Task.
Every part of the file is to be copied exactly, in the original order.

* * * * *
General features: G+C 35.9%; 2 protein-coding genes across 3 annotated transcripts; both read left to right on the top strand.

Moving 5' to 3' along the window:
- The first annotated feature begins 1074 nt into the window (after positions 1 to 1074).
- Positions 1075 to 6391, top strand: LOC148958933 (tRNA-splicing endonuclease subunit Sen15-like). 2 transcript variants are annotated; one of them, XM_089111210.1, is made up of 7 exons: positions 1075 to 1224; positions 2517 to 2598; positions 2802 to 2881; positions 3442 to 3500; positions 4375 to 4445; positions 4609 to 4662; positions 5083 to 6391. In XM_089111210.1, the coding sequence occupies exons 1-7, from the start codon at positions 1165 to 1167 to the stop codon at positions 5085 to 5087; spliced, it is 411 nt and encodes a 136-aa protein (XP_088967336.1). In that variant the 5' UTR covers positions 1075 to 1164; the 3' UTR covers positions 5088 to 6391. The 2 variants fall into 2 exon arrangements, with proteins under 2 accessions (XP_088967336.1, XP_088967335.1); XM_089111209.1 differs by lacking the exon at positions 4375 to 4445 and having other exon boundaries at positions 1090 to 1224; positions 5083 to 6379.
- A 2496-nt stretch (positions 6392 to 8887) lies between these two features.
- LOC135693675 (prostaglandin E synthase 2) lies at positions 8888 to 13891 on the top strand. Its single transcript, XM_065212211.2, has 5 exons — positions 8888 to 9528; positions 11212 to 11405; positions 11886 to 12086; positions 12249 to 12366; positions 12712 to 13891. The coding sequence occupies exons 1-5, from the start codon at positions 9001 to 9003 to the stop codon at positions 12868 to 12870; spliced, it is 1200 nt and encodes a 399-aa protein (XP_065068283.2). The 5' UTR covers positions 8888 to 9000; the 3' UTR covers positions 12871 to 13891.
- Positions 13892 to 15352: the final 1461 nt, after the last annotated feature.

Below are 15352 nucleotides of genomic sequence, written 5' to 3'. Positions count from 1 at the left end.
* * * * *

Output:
General features: G+C 35.9%; 2 protein-coding genes across 3 annotated transcripts; both read left to right on the top strand.

Moving 5' to 3' along the window:
- The first annotated feature begins 1074 nt into the window (after positions 1 to 1074).
- Positions 1075 to 6391, top strand: LOC148958933 (tRNA-splicing endonuclease subunit Sen15-like). 2 transcript variants are annotated; one of them, XM_089111210.1, is made up of 7 exons: positions 1075 to 1224; positions 2517 to 2598; positions 2802 to 2881; positions 3442 to 3500; positions 4375 to 4445; positions 4609 to 4662; positions 5083 to 6391. In XM_089111210.1, the coding sequence occupies exons 1-7, from the start codon at positions 1165 to 1167 to the stop codon at positions 5085 to 5087; spliced, it is 411 nt and encodes a 136-aa protein (XP_088967336.1). In that variant the 5' UTR covers positions 1075 to 1164; the 3' UTR covers positions 5088 to 6391. The 2 variants fall into 2 exon arrangements, with proteins under 2 accessions (XP_088967336.1, XP_088967335.1); XM_089111209.1 differs by lacking the exon at positions 4375 to 4445 and having other exon boundaries at positions 1090 to 1224; positions 5083 to 6379.
- A 2496-nt stretch (positions 6392 to 8887) lies between these two features.
- LOC135693675 (prostaglandin E synthase 2) lies at positions 8888 to 13891 on the top strand. Its single transcript, XM_065212211.2, has 5 exons — positions 8888 to 9528; positions 11212 to 11405; positions 11886 to 12086; positions 12249 to 12366; positions 12712 to 13891. The coding sequence occupies exons 1-5, from the start codon at positions 9001 to 9003 to the stop codon at positions 12868 to 12870; spliced, it is 1200 nt and encodes a 399-aa protein (XP_065068283.2). The 5' UTR covers positions 8888 to 9000; the 3' UTR covers positions 12871 to 13891.
- Positions 13892 to 15352: the final 1461 nt, after the last annotated feature.

Below are 15352 nucleotides of genomic sequence, written 5' to 3'. Positions count from 1 at the left end.